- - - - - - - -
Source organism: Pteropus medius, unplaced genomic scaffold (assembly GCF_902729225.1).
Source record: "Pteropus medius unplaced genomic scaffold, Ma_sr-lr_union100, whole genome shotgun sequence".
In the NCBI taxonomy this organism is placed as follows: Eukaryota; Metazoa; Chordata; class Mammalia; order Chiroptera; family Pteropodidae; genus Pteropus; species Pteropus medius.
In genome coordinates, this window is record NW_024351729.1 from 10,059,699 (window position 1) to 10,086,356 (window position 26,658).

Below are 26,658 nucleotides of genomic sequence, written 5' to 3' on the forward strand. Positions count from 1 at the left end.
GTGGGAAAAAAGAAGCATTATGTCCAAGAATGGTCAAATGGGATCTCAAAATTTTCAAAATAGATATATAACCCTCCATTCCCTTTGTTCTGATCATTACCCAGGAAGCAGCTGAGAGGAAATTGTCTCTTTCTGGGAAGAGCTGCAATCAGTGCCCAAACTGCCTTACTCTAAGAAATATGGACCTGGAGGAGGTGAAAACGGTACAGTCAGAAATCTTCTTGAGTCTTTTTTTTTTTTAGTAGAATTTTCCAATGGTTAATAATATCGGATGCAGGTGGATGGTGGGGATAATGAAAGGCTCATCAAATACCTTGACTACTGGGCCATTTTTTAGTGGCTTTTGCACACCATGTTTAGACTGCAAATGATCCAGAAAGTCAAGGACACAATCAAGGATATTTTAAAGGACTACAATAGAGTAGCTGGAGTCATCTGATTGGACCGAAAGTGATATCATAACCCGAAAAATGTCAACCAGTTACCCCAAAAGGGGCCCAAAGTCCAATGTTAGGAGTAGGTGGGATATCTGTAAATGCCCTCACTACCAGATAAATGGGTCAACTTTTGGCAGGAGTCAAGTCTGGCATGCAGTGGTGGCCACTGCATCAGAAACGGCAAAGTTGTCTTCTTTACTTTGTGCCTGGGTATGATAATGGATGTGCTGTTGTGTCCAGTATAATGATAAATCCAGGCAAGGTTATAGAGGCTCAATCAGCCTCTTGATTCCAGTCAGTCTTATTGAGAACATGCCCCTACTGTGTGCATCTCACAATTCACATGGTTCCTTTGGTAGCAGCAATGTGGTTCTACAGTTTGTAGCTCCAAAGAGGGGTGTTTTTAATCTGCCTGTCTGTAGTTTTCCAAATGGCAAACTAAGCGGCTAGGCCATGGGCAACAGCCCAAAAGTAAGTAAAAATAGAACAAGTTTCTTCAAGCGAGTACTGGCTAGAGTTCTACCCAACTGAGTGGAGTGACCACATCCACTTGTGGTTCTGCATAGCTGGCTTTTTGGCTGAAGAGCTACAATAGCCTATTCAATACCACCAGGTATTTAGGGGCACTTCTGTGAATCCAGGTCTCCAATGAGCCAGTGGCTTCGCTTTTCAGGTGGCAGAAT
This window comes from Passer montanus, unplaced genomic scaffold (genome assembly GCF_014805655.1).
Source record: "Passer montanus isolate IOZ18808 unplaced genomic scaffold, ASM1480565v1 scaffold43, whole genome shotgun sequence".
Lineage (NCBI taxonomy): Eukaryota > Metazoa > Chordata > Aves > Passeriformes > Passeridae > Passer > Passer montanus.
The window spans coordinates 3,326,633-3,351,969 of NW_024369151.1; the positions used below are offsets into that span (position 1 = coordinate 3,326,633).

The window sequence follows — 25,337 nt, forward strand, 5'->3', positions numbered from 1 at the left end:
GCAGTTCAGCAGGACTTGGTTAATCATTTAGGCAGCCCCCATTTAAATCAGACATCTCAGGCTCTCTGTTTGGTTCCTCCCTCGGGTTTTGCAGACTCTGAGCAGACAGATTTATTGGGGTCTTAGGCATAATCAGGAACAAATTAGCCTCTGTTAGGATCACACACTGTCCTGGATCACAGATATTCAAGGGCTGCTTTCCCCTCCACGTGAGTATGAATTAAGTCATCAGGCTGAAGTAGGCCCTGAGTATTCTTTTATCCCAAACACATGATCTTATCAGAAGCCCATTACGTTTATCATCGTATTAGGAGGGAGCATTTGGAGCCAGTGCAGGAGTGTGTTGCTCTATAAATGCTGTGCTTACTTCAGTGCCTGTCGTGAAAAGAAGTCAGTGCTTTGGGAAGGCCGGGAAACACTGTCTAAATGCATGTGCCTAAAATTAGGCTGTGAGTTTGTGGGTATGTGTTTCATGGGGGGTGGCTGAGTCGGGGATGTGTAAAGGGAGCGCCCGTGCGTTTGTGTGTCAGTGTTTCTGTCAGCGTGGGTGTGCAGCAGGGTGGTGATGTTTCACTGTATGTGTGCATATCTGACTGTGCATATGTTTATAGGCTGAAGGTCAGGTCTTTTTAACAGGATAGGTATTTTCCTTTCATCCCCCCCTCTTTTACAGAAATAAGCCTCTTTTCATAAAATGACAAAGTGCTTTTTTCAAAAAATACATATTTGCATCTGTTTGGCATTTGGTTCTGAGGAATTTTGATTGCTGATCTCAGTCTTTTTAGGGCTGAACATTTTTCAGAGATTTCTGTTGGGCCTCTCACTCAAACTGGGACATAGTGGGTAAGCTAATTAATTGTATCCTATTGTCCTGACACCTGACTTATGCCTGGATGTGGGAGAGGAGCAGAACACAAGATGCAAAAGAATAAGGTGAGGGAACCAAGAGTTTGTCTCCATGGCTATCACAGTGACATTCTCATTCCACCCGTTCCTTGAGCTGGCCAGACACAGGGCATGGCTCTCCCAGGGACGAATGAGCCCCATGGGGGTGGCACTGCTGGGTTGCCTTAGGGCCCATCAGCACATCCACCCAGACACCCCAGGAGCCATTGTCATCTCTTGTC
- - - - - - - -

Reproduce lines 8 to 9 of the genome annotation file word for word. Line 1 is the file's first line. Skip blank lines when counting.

Source record: "Passer montanus isolate IOZ18808 unplaced genomic scaffold, ASM1480565v1 scaffold43, whole genome shotgun sequence".
Lineage (NCBI taxonomy): Eukaryota > Metazoa > Chordata > Aves > Passeriformes > Passeridae > Passer > Passer montanus.